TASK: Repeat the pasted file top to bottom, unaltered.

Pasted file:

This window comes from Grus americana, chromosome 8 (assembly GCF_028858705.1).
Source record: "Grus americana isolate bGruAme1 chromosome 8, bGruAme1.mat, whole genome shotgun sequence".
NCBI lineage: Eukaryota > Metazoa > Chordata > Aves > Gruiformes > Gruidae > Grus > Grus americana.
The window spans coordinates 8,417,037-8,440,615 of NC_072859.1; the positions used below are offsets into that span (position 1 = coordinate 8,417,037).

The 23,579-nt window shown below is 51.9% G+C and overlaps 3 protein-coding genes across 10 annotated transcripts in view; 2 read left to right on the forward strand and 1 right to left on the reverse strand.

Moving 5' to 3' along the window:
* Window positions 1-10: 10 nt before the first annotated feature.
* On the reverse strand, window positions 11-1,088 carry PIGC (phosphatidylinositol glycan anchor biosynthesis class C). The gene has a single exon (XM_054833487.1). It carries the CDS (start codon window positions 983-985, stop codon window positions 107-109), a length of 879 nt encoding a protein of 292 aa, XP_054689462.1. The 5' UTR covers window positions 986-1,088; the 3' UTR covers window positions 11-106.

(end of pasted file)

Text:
This window comes from Grus americana, chromosome 8 (assembly GCF_028858705.1).
Source record: "Grus americana isolate bGruAme1 chromosome 8, bGruAme1.mat, whole genome shotgun sequence".
NCBI lineage: Eukaryota > Metazoa > Chordata > Aves > Gruiformes > Gruidae > Grus > Grus americana.
The window spans coordinates 8,417,037-8,440,615 of NC_072859.1; the positions used below are offsets into that span (position 1 = coordinate 8,417,037).

The 23,579-nt window shown below is 51.9% G+C and overlaps 3 protein-coding genes across 10 annotated transcripts in view; 2 read left to right on the forward strand and 1 right to left on the reverse strand.

Moving 5' to 3' along the window:
* Window positions 1-10: 10 nt before the first annotated feature.
* On the reverse strand, window positions 11-1,088 carry PIGC (phosphatidylinositol glycan anchor biosynthesis class C). The gene has a single exon (XM_054833487.1). It carries the CDS (start codon window positions 983-985, stop codon window positions 107-109), a length of 879 nt encoding a protein of 292 aa, XP_054689462.1. The 5' UTR covers window positions 986-1,088; the 3' UTR covers window positions 11-106.